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Unformatted text preview: Though Franklin found some dogmas of the Presbyterian church in which he was reared "unintelligible," he states, "I never was without some religious Principles; I never doubted, for instance, the Existence of the Deity, that he made the World, and govern'd it by his Providence; that the most acceptable Service of God was the doing Good to Man; that our Souls are immortal; and that all Crime will be punished, and Virtue rewarded either here or hereafter." He felt these beliefs represented "the Essentials of every Religion," so he respected every religion, and contributed to the building funds of all Philadelphia sects. He felt public worship was proper and useful, and therefore helped pay the salary of the Presbyterian minister. But he refused to attend the sermons because he felt the clergyman tried "rather to make us Presbyterians than good Citizens." For his own worship, felt the clergyman tried "rather to make us Presbyterians than good Citizens....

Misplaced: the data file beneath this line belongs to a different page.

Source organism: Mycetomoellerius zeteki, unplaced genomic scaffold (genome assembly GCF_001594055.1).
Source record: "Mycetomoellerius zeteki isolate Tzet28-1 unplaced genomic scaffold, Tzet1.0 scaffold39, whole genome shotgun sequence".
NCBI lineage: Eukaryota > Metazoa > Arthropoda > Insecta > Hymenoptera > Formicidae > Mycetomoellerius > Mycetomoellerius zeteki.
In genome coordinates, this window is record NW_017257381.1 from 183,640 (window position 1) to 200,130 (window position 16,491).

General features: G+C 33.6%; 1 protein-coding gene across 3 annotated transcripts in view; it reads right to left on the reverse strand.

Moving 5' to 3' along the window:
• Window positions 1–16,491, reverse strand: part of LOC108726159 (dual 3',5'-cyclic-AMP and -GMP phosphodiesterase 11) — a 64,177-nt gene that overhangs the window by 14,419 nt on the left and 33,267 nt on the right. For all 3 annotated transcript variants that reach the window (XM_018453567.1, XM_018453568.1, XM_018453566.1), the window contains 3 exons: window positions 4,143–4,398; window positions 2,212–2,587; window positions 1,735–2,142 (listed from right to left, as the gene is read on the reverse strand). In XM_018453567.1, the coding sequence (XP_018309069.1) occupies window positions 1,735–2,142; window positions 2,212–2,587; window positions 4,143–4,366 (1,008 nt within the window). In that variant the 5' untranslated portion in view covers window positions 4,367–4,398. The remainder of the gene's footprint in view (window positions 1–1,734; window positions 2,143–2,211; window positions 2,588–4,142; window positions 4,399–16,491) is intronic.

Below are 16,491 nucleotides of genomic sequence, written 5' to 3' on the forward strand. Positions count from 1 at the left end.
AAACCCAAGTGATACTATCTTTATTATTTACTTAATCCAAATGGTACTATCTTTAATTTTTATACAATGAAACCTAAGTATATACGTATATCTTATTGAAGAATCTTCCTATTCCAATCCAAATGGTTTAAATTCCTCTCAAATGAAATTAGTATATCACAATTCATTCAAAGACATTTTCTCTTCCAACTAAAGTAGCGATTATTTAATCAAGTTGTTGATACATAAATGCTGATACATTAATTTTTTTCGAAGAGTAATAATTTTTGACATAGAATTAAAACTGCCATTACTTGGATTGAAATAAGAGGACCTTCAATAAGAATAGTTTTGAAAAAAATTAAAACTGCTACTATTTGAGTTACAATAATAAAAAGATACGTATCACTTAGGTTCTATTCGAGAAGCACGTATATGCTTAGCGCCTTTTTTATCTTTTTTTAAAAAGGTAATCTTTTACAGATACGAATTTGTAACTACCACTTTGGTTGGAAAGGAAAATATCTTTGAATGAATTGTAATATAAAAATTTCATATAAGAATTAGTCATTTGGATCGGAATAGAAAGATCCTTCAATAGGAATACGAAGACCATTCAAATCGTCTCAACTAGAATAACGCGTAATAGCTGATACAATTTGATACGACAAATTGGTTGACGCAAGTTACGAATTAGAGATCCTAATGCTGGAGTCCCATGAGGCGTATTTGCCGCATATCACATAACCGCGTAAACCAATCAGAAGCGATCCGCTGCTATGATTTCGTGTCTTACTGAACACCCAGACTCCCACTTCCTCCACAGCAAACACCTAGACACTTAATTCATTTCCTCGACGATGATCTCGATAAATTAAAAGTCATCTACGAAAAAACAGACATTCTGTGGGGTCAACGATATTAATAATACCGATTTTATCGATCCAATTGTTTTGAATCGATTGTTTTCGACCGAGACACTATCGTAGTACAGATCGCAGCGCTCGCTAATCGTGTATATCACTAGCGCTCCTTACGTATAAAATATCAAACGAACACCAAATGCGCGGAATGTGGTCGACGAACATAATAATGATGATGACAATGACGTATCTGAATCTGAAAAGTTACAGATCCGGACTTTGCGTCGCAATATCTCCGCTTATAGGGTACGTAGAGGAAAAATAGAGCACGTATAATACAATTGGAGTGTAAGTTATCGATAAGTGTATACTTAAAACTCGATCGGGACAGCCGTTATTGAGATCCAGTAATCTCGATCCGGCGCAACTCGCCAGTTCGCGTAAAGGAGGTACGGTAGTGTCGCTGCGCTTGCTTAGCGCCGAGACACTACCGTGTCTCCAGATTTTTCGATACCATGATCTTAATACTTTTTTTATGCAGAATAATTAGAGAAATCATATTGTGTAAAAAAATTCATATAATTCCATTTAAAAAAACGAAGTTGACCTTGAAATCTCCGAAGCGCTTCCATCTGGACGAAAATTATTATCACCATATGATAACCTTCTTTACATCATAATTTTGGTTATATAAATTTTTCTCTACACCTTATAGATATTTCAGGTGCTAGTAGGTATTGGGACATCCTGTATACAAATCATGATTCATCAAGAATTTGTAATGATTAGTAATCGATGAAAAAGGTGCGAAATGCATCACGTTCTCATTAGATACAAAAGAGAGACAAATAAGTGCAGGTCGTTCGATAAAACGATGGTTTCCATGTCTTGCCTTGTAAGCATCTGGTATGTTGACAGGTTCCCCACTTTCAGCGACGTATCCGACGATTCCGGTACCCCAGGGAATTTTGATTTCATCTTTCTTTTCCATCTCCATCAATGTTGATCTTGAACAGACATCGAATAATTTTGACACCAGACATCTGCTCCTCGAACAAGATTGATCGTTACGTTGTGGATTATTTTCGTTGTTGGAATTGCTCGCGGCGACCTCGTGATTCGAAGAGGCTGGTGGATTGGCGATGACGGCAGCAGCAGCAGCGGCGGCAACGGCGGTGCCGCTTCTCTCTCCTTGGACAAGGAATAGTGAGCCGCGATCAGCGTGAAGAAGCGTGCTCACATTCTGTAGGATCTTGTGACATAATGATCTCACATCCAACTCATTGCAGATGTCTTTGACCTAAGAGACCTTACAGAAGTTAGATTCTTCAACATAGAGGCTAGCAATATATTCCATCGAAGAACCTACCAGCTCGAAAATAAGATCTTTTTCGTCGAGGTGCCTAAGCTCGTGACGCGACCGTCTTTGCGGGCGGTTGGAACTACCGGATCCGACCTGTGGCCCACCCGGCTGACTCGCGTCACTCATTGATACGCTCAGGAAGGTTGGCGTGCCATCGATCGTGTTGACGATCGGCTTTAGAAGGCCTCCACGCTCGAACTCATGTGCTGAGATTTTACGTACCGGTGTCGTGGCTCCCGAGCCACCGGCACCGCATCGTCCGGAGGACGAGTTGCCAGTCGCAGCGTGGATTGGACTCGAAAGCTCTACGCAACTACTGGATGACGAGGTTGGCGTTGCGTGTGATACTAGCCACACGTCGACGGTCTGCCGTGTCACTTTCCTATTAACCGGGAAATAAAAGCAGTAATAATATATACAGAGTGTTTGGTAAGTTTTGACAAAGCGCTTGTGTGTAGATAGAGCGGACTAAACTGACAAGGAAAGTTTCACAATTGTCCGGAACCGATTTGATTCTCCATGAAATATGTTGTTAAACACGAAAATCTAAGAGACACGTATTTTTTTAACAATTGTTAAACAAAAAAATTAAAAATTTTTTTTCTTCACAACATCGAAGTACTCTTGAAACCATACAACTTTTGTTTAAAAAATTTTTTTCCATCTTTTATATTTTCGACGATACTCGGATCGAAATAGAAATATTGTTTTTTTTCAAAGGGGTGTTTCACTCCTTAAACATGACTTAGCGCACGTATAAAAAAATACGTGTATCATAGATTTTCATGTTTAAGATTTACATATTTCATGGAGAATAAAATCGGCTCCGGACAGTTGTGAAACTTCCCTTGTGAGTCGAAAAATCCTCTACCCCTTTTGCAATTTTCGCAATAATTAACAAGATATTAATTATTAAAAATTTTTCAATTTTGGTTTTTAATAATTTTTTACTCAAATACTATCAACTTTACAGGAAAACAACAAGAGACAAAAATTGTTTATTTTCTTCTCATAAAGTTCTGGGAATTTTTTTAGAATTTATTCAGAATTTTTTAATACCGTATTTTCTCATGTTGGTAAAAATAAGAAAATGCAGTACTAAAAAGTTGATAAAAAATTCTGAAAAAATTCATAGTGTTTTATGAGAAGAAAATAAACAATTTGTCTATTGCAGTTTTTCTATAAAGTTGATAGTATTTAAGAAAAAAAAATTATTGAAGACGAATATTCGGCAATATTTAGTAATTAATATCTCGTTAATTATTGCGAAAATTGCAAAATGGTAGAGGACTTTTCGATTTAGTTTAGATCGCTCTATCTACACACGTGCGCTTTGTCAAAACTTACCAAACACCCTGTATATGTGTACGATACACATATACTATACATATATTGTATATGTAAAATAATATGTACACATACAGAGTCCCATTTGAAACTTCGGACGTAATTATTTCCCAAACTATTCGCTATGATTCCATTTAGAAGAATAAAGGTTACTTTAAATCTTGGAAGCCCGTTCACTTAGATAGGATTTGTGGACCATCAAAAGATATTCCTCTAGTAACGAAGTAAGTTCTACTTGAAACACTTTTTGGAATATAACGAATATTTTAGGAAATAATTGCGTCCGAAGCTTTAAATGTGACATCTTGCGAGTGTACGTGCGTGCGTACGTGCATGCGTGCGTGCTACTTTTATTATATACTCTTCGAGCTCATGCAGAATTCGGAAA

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This note was uploaded on 11/28/2011 for the course ENG 1320 taught by Professor Bost during the Fall '09 term at Texas State.
- Fall '09